Mum’s marathon mission to raise palsy awareness

Amanda Duncan, aged 28 is raising money for Facial Palsy UK with a six hour rowing challenge at Palatine Leisure Centre, Blackpool.'7th March 2015
Amanda Duncan, aged 28 is raising money for Facial Palsy UK with a six hour rowing challenge at Palatine Leisure Centre, Blackpool.'7th March 2015
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Six hours on a rowing 
machine is not how most people would choose to spend their Saturday, but for mum-of-two Amanda Duncan it was something she was determined to do.

The 28-year-old managed to complete her six-hour rowing challenge, at Palatine Leisure Centre in South Shore, to mark Facial Palsy Awareness Week and raise money for Facial Palsy UK.

Amanda was left unable to move the right side of her face following the birth of her second daughter. She was diagnosed with Bell’s Palsy, the same condition which affected X Factor winner Sam Bailey.

Amanda, who also has a two-year-old daughter, Alexia, used to live in North Shore, but recently moved to Edinburgh with her husband Graeme, who is in the Navy.

She said money was still coming in from her fund-raising challenge, but she estimated she had raised around £500.

She said: “It went really well. I didn’t have an ideal start as my daughter woke me up at 3am and again at 5.30am, but I managed it. It was thanks to all the support I had from my family and friends and people at the leisure centre – that’s what kept me going. Everyone was fantastic, the gym manager and instructor kept popping in to check on me and see I was doing OK, and encouraging me.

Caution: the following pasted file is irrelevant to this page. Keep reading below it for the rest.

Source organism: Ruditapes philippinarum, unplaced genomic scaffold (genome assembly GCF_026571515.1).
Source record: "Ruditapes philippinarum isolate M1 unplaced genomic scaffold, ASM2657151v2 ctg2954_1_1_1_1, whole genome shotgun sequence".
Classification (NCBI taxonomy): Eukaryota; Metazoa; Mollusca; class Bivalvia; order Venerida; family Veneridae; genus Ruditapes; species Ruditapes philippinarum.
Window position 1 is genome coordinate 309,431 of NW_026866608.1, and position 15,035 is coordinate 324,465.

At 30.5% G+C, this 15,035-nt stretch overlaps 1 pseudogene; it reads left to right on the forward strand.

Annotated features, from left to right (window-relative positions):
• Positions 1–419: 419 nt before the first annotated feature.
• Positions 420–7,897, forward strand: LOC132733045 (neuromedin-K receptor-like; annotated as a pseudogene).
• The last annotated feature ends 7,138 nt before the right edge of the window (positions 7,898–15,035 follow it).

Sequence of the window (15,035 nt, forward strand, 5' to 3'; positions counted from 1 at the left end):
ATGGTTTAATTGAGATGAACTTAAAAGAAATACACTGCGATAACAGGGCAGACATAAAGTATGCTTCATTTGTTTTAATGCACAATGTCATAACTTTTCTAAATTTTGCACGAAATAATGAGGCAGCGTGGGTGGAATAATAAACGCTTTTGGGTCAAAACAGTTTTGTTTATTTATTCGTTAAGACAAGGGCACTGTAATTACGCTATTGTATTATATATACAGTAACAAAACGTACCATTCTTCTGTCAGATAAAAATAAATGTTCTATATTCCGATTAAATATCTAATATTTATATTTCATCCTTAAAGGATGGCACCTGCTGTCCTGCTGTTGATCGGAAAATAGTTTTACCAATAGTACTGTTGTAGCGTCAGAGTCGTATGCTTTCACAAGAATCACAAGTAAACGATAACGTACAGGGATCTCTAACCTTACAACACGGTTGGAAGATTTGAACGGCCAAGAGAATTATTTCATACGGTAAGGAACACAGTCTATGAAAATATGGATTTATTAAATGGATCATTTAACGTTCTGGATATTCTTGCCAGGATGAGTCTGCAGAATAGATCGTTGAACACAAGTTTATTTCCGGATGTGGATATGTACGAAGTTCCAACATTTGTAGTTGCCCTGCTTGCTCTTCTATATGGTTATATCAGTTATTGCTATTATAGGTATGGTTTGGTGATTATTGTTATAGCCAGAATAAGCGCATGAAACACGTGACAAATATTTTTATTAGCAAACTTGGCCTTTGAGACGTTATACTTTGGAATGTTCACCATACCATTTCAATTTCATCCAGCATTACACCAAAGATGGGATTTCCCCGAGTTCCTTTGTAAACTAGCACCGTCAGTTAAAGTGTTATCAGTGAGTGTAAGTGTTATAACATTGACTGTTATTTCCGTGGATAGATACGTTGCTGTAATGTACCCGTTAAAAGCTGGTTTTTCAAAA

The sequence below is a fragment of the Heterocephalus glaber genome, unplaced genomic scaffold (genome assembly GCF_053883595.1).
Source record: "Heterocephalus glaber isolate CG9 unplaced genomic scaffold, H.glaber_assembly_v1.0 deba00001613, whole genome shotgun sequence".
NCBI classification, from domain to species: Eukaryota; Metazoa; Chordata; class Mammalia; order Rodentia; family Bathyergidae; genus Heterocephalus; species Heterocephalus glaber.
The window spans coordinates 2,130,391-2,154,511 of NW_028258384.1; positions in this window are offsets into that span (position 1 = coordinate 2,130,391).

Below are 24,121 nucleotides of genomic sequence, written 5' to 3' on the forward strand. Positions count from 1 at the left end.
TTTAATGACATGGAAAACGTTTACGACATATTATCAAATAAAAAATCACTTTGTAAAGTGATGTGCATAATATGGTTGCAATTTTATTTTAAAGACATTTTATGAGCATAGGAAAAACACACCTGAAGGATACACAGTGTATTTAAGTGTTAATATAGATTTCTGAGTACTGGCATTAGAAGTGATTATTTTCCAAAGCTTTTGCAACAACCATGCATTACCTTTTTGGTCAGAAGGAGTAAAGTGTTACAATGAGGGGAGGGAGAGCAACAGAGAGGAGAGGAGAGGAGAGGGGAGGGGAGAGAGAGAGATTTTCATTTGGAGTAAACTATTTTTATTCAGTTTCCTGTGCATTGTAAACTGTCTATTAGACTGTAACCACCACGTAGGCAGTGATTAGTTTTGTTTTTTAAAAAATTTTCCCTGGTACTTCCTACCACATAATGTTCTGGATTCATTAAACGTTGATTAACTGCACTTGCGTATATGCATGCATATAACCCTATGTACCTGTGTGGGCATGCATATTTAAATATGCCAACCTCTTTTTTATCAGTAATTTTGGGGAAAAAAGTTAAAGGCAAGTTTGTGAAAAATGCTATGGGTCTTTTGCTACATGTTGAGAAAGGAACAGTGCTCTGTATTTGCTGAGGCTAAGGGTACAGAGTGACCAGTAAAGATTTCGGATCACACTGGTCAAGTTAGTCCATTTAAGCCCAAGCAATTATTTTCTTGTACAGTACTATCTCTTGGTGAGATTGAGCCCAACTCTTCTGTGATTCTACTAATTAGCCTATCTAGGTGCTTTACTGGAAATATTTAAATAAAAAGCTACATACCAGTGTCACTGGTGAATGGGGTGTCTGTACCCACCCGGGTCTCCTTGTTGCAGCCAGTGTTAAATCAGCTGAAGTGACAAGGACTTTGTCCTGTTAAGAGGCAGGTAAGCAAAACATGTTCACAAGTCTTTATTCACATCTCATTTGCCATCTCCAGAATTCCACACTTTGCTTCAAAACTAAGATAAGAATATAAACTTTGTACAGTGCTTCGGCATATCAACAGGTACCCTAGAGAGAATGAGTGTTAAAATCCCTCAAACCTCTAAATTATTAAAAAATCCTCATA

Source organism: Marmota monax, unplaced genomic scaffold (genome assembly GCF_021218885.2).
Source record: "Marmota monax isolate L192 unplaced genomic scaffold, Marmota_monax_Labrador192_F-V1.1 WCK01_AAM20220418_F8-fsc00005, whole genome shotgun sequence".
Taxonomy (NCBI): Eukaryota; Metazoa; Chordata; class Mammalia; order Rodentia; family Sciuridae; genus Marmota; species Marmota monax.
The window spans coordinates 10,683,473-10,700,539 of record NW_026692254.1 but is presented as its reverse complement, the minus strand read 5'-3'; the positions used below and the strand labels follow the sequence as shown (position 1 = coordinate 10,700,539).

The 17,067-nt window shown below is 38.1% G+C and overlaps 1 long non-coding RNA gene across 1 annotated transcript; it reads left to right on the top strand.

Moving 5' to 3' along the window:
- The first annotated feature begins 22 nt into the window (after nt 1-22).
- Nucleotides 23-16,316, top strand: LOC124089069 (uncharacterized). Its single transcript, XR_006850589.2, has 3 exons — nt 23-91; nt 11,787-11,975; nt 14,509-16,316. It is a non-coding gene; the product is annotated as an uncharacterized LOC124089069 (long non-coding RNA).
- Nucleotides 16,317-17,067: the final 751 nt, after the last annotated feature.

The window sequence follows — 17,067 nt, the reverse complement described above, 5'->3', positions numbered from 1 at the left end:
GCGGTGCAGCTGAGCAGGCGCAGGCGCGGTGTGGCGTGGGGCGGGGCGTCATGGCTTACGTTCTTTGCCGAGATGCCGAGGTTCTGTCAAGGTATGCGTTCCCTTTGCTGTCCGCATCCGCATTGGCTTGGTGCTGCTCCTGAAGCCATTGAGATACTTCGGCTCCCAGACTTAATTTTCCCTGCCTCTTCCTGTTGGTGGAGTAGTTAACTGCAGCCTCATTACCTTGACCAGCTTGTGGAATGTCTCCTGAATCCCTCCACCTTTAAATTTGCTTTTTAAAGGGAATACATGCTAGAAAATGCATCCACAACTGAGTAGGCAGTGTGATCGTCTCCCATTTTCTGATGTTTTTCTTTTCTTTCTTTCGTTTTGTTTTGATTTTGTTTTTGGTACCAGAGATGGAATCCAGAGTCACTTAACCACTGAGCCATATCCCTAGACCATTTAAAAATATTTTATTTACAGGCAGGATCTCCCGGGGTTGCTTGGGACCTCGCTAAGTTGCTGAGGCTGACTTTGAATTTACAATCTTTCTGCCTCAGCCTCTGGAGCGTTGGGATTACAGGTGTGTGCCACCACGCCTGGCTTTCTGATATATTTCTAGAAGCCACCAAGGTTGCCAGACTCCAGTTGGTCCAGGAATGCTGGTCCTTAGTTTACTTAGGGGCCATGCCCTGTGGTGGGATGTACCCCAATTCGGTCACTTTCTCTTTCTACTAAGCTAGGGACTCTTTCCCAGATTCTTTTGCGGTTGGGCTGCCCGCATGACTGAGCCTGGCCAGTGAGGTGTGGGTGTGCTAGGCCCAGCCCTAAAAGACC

“I’m really pleased, not only with the money raised for the charity, but also the fact my challenge has hopefully raised some awareness.”

Eight months after Amanda was struck down with the condition, she still cannot blink or smile properly.

“My muscles are slowly tightening up, which is making it harder to get my face working properly again. Bell’s Palsy is just one of around 30 types of paralysis which can happen to the face.

“It’s a very scary time for anybody who has any facial palsy, and there isn’t enough research or awareness into this.”

When Amanda first experienced tingling sensations in her face and could not taste anything, shortly after her daughter Liliana was born in May, she put it down to stress and tiredness.

It was after the whole right side of her face dropped she called an ambulance, fearing she was suffering a stroke.

After 10 hours in hospital, she was diagnosed with Bell’s Palsy.

She was referred to a physio, and given some facial massages to try at home, but felt largely alone.

Amanda said: “Facial Palsy UK have been excellent at making me feel good about myself, and helping me understand this better.

“The charity has restored some the self-esteem I lost, and they have built my confidence back up.”

Amanda’s mum, Brenda Crossley, 55, of Egerton Road, North Shore, said she was really proud of Amanda for her efforts.

“She did really well. The staff at the leisure centre were all great and leisure centre users were coming over, making donations.

“We really hope to have raised awareness of facial palsy. It’s one of those conditions where when you start talking to people about it, you find out a lot of people have heard of it, or know someone affected by it.

“It’s really important people know about it and the signs and symptoms, because early treatment can give more chance of recovery.

“It’s not unusual after childbirth, yet no one warned Amanda to look out for it.”

To help support Amanda, visit